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A general election would mean a long Brexit delay

If the Prime Minister decides to call a general election then this will inevitably mean a long delay to Brexit.

If the Prime Minister decides to call a general election then this will inevitably mean a long delay to Brexit, says Dr Catherine Haddon.

After MPs rejected the Prime Minister’s Withdrawal Agreement for a third time, Theresa May said: ‘I fear we are reaching the limits of this process in this House’. This sounded like a hint that she will call a general election if MPs cannot find a way forward or if they opt for one that the Prime Minister cannot accept. Implicit in this is a threat to her party that she will lead them into an election campaign, having previously promised to resign if her deal was passed by Parliament.

There are a number of hurdles that the PM must pass if she decides to go to the country

Under the Fixed-term Parliaments Act (FTPA), the Prime Minister cannot unilaterally call an election. She needs to get the support of two-thirds of the House of Commons. If her party doesn’t support her in this, then she might have to try and amend the FTPA in order to make it happen.

She must already know that calling an election also means asking the EU for a much longer extension of the Article 50 timetable. This would almost certainly mean the UK taking part in European Parliament elections, which is a reason why the decision for any election would have to be taken quickly. European Parliament elections begin on 23 May, but the EU have pointed out that 12 April is the deadline for preparations for those elections.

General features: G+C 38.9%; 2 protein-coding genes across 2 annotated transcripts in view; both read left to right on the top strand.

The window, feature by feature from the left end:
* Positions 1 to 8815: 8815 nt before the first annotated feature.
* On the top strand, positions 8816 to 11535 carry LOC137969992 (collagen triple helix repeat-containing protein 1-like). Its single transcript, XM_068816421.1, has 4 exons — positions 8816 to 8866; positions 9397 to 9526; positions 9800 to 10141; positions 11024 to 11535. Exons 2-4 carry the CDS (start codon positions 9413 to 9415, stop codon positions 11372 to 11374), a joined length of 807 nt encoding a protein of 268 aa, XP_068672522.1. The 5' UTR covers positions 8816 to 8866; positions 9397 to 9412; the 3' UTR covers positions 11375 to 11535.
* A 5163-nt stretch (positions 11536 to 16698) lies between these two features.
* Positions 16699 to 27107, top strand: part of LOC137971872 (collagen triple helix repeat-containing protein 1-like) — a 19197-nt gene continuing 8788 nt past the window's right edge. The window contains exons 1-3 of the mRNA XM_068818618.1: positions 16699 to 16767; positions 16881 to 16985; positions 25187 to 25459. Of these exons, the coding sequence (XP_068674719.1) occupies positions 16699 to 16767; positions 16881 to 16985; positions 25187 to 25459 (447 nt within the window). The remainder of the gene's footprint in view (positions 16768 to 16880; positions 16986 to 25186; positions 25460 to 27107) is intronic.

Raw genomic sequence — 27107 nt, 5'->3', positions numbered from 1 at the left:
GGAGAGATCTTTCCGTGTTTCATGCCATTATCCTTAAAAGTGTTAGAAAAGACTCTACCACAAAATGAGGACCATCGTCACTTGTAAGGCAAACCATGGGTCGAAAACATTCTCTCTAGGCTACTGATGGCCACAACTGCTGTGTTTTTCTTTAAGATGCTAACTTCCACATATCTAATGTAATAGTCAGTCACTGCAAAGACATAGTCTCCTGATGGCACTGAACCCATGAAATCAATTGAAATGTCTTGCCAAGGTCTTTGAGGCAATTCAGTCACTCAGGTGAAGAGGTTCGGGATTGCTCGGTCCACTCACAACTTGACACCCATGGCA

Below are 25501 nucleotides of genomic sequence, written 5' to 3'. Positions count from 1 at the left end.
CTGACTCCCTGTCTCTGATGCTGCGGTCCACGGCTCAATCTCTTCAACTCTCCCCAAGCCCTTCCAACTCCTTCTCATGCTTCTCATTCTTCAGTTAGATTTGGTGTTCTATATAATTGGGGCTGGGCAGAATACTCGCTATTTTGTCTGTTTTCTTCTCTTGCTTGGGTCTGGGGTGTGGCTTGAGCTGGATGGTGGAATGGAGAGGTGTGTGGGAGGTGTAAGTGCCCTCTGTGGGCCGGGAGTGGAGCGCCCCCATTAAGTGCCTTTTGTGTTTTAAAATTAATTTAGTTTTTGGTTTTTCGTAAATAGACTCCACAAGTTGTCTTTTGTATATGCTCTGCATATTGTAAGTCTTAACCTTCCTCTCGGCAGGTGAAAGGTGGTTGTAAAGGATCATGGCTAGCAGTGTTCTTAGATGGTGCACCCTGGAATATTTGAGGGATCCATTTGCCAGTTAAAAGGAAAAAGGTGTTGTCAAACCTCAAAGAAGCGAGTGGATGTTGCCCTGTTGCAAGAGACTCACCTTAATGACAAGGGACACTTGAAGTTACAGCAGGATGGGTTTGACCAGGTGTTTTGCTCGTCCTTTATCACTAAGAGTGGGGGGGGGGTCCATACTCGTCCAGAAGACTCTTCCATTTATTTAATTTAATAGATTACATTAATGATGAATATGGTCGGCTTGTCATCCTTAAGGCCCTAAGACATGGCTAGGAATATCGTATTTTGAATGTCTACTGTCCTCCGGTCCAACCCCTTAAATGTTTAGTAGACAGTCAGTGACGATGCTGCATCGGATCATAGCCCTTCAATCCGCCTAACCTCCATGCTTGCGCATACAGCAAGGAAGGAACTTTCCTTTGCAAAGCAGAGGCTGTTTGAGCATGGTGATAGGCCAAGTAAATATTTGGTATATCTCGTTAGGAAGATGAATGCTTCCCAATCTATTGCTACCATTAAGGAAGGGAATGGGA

The civil service cannot be left in sole charge

Calling a general election makes a long extension unavoidable for a number of reasons. Restrictions on governments during election campaigns means that while ministers remain in charge, and essential business carries on, governments are not meant to ‘initiate any action of a continuing or long-term character’. In the current circumstances, a great deal of Brexit work would be considered ‘essential’, but no deal preparation is so important and so extensive that the Government would have to take the pressure off. Leaving the civil service to carry the can would put them in a constitutionally grim position, particularly in the current circumstances.

The other huge problem is that the European Parliament elections would take place alongside any general election, with guidance for the civil service and arm’s-length bodies banning them in undertaking activity which might compete with the election for public attention. This basically means that they would not be able to communicate on all sorts of European issues throughout the EP elections. Any no deal preparation would be completely undermined.

Parliamentary progress and Brexit negotiations would be reset

The legislative progress the Government has currently made would also have to be thrown out if an election was called. The Government could try and get some of its Brexit business through before the ‘wash-up’ period, but more likely is it would have to start again with bills on Trade, Immigration, Agriculture and Fisheries, to name but a few (though the Government has managed to get through a huge amount of the secondary legislation needed for no deal).

The final reason for any delay would be because whatever government is returned – a new one or this one –  would probably want to reset negotiations. The Prime Minister has repeatedly been opposed to the idea of a long Brexit delay. If she decides that a general election is the only way to break the Brexit impasse, however, then a long delay is unavoidable.

May government
Institute for Government

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